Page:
I’ve no doubt many community members have been to Afrika Burn. It’s a one-week festival held every Autumn in the desert near Sutherland, and it’s AWESOME!

For an entire year in advance, teams of very creative people built the most incredible wooden structures that are burned during the course of the week. Many of them are HUGE and breathtakingly beautiful. But that’s just one part of it. There is music everywhere: mutant vehicles, people in outrageous costumes, decorated bicycles, stilt walkers, fire poi, and a sea of colourful campsites. It’s nuts. A sensory overload like one has never experienced! And people are having a blast! No rules, no judgement, no boundaries, just good times for a whole week!

It’s been almost 10 years since my last Afrika Burn experience, but the memories live on. The ethos of the festival runs deep. Participants are invited to embrace a level of consciousness, making it extra special. “Leave no trace” means people manage their own waste. Volunteers will pick up whatever small amounts may be lying around. In my experience, very little. Barring ice, there is nothing on sale whatsoever. People bring whatever they need to sustain themselves, so one does need to plan. The most remarkable thing, however, is the “gifting” economy. People are encouraged to share. In whatever form, large or small, they do.

This guy had set up a camp with screen-printed pictures of Rome inside his stretch tent. Off to one side is a caravan offering freshly squeezed orange juice. In front, the local farmer re-filled two porta pools daily for people to swim in. A full-on PA system with him (Caesar) and his friends blasting live music. The place went off non-stop! Can you imagine?

As one weaved through the campsites, less generous but incredibly thoughtful gifts were offered everywhere. At one camp, there were two large piles of matchboxes, small pieces of paper and pens on a table. There was a fire burning adjacent to this. Their gift was to invite people to write a secret or confession on a piece of paper, fold it up, put it in an empty matchbox then place it on the second pile of matchboxes. After doing so, you took one from the same pile, opened it and read the note of another person. After that, you crumpled up their paper, dropped it in the fire and kept the box as matches as your gift. You became the sole bearer of their secret or confession. Cool huh! Although I don’t remember my secret, I do remember the words of the person whose note I read. I hope they don’t mind me sharing all these years later. Their message said, “I have absolutely no clue what I want to do with my life” That touched me quite deeply.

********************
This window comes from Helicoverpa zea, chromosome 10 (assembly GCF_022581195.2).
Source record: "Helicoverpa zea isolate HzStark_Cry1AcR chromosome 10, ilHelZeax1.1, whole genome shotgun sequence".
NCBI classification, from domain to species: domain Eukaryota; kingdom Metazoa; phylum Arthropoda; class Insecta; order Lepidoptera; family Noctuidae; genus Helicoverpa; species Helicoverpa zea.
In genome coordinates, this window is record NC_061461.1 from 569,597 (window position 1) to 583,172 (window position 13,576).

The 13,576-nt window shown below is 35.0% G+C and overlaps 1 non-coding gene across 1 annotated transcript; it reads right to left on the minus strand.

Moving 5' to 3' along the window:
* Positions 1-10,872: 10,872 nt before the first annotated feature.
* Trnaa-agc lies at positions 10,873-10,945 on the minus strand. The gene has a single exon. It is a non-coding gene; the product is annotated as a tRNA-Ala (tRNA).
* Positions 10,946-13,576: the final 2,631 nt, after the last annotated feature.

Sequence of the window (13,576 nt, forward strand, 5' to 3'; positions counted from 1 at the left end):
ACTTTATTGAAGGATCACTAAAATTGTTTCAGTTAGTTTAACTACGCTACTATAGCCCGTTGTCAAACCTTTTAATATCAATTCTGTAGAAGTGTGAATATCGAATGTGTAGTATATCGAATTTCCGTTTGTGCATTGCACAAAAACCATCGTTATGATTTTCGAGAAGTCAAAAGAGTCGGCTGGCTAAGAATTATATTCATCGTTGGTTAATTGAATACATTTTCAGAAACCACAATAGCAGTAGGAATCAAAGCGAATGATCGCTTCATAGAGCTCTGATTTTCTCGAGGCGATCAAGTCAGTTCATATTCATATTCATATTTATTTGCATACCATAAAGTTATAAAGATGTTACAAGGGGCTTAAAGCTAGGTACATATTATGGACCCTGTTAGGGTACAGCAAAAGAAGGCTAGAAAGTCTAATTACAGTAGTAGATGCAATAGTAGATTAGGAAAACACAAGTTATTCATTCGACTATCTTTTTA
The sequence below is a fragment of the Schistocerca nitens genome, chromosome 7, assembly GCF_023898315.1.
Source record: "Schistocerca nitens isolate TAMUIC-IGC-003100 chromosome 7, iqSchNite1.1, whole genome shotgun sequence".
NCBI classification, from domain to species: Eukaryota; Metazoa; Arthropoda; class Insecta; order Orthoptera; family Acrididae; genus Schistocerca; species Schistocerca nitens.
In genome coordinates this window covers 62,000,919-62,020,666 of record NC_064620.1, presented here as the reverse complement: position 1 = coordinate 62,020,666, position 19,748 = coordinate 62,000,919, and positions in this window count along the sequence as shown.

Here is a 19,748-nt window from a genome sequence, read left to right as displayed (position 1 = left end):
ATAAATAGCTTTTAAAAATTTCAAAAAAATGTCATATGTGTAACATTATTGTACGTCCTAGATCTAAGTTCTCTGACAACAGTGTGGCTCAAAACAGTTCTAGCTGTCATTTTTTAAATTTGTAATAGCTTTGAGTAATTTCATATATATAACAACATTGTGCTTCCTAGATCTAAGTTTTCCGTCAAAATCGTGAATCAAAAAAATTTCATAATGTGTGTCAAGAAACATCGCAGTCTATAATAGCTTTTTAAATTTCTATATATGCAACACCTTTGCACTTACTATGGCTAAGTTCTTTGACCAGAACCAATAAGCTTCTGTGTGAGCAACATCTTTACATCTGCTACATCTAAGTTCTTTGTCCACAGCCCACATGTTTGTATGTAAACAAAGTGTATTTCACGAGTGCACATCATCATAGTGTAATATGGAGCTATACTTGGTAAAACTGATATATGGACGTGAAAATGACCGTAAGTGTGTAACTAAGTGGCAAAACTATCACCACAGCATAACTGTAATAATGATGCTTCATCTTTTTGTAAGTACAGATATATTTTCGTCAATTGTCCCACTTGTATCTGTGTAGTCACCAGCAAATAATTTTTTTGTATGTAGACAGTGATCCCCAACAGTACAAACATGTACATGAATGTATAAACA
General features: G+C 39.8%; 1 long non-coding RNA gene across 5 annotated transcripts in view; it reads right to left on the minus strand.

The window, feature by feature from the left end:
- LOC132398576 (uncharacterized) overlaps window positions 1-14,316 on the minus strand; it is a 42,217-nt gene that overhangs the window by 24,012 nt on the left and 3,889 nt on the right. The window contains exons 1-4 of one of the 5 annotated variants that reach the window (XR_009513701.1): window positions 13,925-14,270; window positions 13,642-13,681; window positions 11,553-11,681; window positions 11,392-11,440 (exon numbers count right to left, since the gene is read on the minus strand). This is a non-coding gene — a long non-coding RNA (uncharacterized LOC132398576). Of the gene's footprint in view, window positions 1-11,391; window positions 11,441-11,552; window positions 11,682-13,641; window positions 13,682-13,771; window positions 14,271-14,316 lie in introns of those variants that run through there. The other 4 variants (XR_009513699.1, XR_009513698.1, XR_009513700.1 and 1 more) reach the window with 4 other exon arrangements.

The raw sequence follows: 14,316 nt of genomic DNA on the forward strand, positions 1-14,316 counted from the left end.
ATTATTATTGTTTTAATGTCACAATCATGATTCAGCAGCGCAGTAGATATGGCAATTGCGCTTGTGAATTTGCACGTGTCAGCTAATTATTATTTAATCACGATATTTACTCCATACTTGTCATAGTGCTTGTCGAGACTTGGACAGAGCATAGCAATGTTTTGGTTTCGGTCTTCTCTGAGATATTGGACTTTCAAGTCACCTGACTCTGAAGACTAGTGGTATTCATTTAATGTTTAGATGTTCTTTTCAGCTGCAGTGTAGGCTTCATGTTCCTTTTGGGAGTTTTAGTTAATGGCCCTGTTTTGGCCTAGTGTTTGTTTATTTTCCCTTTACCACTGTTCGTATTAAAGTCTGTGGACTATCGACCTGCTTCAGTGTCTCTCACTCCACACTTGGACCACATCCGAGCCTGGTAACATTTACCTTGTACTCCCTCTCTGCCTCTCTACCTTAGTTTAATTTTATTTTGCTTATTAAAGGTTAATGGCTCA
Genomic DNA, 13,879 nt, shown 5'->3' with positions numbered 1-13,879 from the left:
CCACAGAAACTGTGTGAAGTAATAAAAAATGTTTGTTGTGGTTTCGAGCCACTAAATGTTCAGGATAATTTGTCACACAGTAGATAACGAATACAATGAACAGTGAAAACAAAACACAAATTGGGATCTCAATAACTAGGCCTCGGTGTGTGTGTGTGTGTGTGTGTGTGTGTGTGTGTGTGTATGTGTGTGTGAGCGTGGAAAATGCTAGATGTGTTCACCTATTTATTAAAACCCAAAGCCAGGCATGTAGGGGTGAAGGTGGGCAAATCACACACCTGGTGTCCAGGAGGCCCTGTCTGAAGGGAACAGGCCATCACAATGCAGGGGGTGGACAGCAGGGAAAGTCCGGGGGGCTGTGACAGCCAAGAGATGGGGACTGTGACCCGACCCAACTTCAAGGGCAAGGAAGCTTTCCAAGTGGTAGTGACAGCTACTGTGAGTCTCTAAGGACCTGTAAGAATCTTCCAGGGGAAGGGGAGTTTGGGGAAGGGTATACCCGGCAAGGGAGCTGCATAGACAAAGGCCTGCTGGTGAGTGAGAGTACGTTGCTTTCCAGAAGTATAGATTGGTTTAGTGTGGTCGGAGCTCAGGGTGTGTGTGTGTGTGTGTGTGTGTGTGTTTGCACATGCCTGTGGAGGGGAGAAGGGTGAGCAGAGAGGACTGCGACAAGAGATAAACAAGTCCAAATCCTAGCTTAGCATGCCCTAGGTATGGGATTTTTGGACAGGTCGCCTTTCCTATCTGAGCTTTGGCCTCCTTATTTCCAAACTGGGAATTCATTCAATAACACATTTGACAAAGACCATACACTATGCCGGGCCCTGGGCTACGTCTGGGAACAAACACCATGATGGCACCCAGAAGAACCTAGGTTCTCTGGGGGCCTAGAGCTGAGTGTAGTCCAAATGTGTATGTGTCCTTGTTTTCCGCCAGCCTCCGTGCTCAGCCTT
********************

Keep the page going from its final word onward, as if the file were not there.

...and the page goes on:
As I walked away, I reflected on my life and remember having experienced similar thoughts as a young adult. I smiled, sensing it may have been a younger person who wrote it. “Life happens,” I thought, “and here’s to yours being awesome!”

Many Burners will agree that returning to reality after that week in the desert is a bit of a shock. Life does happen, but for most of us, it is earning a crust and helping support loved ones. So returning to the routine and cycles of “normal” life, sitting in traffic, too many emails in the inbox, so much to do, so little time, right? Eish!

Gridlocked on the M3 the following Monday, I strangely felt no frustration. No desire to lane change to try and get to town quicker. I was casting my mind back to Africa Burn. It was amazing. As I let a ‘lane changer’ in, I pondered, “What if we were always as nice to each other, all the time? It can’t be that hard, right?” Then it dawned on me. This whole experience, I had gifted myself. I had done it for myself, and I felt so good inside. I had loved ME for an entire week! In so doing, I had brought out the best version of myself. An ‘Aha moment’ helped shape my life from thereon in.

So, if you (and a bunch of friends) are due a bit of self-love, Burn Baby Burn!